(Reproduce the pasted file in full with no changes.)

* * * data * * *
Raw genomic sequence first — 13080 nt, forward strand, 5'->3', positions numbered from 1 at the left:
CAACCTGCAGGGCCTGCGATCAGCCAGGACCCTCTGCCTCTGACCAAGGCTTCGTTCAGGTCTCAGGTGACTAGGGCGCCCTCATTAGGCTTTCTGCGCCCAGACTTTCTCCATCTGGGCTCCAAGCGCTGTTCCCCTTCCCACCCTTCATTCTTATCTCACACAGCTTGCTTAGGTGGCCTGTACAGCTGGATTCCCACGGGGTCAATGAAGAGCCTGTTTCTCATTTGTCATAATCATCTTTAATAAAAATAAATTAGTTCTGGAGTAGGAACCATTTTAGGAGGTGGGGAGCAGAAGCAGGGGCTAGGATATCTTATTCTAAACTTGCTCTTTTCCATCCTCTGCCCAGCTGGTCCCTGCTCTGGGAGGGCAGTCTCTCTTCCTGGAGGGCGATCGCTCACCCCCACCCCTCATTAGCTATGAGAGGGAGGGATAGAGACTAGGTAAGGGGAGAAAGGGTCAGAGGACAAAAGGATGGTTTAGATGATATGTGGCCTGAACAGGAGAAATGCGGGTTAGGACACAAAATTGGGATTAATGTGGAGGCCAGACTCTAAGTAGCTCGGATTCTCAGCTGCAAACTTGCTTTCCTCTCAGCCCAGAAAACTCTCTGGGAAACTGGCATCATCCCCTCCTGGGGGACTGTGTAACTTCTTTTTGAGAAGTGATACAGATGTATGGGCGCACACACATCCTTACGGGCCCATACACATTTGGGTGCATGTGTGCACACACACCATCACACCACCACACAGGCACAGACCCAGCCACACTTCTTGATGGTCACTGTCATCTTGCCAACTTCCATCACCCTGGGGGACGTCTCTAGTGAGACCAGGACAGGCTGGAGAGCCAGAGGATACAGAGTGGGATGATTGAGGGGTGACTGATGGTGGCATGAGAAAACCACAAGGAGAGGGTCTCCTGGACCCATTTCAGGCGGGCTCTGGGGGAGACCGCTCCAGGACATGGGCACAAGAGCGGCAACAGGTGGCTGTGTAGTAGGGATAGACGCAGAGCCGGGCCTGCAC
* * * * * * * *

Raw genomic sequence first — 13080 nt, forward strand, 5'->3', positions numbered from 1 at the left:
CAACCTGCAGGGCCTGCGATCAGCCAGGACCCTCTGCCTCTGACCAAGGCTTCGTTCAGGTCTCAGGTGACTAGGGCGCCCTCATTAGGCTTTCTGCGCCCAGACTTTCTCCATCTGGGCTCCAAGCGCTGTTCCCCTTCCCACCCTTCATTCTTATCTCACACAGCTTGCTTAGGTGGCCTGTACAGCTGGATTCCCACGGGGTCAATGAAGAGCCTGTTTCTCATTTGTCATAATCATCTTTAATAAAAATAAATTAGTTCTGGAGTAGGAACCATTTTAGGAGGTGGGGAGCAGAAGCAGGGGCTAGGATATCTTATTCTAAACTTGCTCTTTTCCATCCTCTGCCCAGCTGGTCCCTGCTCTGGGAGGGCAGTCTCTCTTCCTGGAGGGCGATCGCTCACCCCCACCCCTCATTAGCTATGAGAGGGAGGGATAGAGACTAGGTAAGGGGAGAAAGGGTCAGAGGACAAAAGGATGGTTTAGATGATATGTGGCCTGAACAGGAGAAATGCGGGTTAGGACACAAAATTGGGATTAATGTGGAGGCCAGACTCTAAGTAGCTCGGATTCTCAGCTGCAAACTTGCTTTCCTCTCAGCCCAGAAAACTCTCTGGGAAACTGGCATCATCCCCTCCTGGGGGACTGTGTAACTTCTTTTTGAGAAGTGATACAGATGTATGGGCGCACACACATCCTTACGGGCCCATACACATTTGGGTGCATGTGTGCACACACACCATCACACCACCACACAGGCACAGACCCAGCCACACTTCTTGATGGTCACTGTCATCTTGCCAACTTCCATCACCCTGGGGGACGTCTCTAGTGAGACCAGGACAGGCTGGAGAGCCAGAGGATACAGAGTGGGATGATTGAGGGGTGACTGATGGTGGCATGAGAAAACCACAAGGAGAGGGTCTCCTGGACCCATTTCAGGCGGGCTCTGGGGGAGACCGCTCCAGGACATGGGCACAAGAGCGGCAACAGGTGGCTGTGTAGTAGGGATAGACGCAGAGCCGGGCCTGCAC